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ST. LOUIS — Workers' compensation pharmacy costs took on an extra $2.1 billion in 2011 due to unnecessary use of more expensive drugs, according to a new report by pharmacy benefit manager Express Scripts.
In its 2011 Express Scripts "Workers' Compensation Drug Trend Report," the PBM found that use of higher-cost medications when therapeutically equivalent, lower-cost alternatives were available accounted for nearly all of the $2.1 billion in wasted pharmacy-related spending last year for payers that implement and optimize workers' compensation pharmacy benefit management programs. About 125 million people are eligible for workers' compensation benefits in the United States, and about 4.2 million suffer from a work-related injury or illness each year, according to ESI.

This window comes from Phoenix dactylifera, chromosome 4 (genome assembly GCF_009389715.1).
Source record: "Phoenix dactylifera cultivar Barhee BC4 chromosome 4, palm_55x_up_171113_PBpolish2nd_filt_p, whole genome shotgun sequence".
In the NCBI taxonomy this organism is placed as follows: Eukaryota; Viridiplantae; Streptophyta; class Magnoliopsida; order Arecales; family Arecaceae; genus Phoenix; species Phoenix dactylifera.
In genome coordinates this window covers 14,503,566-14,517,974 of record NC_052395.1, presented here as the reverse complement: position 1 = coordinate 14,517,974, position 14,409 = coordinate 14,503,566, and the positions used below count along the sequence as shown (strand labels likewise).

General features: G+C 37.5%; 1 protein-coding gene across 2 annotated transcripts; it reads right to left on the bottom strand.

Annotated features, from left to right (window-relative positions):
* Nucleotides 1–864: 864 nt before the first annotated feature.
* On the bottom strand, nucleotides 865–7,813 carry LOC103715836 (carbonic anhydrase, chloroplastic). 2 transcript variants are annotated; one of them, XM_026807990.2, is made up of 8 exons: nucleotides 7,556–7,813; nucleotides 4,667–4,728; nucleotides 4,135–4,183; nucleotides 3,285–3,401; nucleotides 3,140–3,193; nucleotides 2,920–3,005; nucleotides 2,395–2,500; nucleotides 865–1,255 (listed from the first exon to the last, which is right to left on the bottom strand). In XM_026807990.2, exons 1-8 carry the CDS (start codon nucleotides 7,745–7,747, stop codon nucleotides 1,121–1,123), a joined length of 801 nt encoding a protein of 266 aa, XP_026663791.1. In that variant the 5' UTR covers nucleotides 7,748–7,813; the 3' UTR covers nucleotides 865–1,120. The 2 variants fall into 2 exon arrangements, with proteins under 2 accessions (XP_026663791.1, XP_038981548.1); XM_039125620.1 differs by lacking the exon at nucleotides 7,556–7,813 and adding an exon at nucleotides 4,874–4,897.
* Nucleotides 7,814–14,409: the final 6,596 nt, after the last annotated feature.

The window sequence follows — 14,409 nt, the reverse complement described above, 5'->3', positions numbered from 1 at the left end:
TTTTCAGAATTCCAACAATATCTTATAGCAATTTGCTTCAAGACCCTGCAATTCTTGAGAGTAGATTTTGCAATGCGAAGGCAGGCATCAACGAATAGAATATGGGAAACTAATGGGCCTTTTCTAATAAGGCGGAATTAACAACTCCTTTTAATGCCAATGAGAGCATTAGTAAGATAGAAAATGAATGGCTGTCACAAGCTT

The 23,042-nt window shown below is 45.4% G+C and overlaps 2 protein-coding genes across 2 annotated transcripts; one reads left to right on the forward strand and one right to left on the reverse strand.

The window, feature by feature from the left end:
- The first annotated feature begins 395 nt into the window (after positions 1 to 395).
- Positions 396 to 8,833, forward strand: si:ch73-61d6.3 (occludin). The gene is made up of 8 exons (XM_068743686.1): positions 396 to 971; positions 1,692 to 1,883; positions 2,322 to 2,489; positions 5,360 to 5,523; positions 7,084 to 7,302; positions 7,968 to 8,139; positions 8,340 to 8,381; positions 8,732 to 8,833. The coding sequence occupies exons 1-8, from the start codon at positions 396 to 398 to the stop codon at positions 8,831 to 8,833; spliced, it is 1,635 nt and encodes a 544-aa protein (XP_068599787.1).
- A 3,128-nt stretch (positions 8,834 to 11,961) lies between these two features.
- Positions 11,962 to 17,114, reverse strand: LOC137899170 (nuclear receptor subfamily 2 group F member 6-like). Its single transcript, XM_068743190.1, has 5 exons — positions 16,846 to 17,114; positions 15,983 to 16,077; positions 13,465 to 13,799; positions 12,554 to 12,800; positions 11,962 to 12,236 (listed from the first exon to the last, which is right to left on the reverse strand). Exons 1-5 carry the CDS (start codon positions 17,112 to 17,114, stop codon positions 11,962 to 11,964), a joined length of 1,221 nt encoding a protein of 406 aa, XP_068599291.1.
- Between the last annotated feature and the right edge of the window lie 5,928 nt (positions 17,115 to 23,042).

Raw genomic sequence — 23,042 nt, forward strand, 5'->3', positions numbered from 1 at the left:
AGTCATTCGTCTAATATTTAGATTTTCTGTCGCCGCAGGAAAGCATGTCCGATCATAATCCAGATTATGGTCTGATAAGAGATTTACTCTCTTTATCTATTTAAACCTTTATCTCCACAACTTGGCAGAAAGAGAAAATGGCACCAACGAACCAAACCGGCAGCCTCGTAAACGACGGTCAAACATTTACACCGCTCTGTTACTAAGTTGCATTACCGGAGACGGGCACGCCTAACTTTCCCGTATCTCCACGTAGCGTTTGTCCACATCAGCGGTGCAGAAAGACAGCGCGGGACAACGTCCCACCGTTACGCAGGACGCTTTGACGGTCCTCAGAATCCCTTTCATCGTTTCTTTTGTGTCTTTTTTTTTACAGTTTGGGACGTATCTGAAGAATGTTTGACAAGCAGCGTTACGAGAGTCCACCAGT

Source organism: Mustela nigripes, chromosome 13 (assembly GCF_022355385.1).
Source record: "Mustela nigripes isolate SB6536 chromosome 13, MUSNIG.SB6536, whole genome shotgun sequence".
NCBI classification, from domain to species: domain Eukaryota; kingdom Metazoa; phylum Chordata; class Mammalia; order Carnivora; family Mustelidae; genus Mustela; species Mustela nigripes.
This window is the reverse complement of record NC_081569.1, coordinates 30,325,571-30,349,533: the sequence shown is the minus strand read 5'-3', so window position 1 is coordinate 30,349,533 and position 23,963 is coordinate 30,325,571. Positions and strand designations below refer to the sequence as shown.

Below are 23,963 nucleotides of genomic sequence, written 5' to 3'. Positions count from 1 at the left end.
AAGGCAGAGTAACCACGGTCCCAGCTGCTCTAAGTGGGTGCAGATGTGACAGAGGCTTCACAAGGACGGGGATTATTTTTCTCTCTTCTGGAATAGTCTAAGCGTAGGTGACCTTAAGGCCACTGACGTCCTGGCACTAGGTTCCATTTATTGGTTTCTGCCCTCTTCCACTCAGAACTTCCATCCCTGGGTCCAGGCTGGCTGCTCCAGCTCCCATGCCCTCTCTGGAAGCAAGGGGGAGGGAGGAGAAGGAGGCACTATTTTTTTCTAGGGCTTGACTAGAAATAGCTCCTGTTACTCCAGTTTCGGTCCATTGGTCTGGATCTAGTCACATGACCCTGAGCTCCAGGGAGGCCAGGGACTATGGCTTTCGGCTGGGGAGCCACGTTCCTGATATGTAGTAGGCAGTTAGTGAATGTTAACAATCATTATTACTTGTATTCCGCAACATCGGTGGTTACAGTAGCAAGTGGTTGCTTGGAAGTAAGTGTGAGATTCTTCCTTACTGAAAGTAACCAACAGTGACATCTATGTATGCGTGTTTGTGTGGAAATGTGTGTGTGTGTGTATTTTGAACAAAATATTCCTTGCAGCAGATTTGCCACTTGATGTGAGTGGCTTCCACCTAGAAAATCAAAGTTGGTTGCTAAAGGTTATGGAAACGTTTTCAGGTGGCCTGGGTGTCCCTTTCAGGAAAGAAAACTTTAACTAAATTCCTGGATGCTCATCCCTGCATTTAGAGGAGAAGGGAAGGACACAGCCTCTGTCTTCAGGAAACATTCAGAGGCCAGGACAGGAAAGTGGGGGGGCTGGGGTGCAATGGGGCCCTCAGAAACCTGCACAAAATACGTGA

The drugs with the highest annual cost per user in 2011 were narcotic analgesics, which accounted for 38% of drug spending and 34% of utilization, and the top six therapy classes — which also included anticonvulsants, anti-inflammatory and dermatological medications — accounted for 76.2% of total drug spending.